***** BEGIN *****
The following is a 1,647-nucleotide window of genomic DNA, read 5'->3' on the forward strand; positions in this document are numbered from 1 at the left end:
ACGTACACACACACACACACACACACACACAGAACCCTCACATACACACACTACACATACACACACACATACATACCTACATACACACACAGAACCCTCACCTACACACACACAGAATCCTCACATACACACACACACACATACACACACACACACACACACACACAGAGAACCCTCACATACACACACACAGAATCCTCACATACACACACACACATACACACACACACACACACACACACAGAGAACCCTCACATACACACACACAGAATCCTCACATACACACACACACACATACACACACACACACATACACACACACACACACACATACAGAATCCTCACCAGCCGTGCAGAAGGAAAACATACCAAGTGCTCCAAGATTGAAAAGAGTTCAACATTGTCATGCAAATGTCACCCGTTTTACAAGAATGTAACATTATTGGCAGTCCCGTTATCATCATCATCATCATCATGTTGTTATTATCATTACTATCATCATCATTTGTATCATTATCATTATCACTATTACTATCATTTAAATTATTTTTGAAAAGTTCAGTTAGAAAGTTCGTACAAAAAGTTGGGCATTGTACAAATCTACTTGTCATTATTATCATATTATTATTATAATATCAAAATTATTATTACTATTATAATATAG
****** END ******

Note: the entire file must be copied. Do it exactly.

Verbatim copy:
The following is a 1,647-nucleotide window of genomic DNA, read 5'->3' on the forward strand; positions in this document are numbered from 1 at the left end:
ACGTACACACACACACACACACACACACACAGAACCCTCACATACACACACTACACATACACACACACATACATACCTACATACACACACAGAACCCTCACCTACACACACACAGAATCCTCACATACACACACACACACATACACACACACACACACACACACACAGAGAACCCTCACATACACACACACAGAATCCTCACATACACACACACACATACACACACACACACACACACACACAGAGAACCCTCACATACACACACACAGAATCCTCACATACACACACACACACATACACACACACACACATACACACACACACACACACATACAGAATCCTCACCAGCCGTGCAGAAGGAAAACATACCAAGTGCTCCAAGATTGAAAAGAGTTCAACATTGTCATGCAAATGTCACCCGTTTTACAAGAATGTAACATTATTGGCAGTCCCGTTATCATCATCATCATCATCATGTTGTTATTATCATTACTATCATCATCATTTGTATCATTATCATTATCACTATTACTATCATTTAAATTATTTTTGAAAAGTTCAGTTAGAAAGTTCGTACAAAAAGTTGGGCATTGTACAAATCTACTTGTCATTATTATCATATTATTATTATAATATCAAAATTATTATTACTATTATAATATAG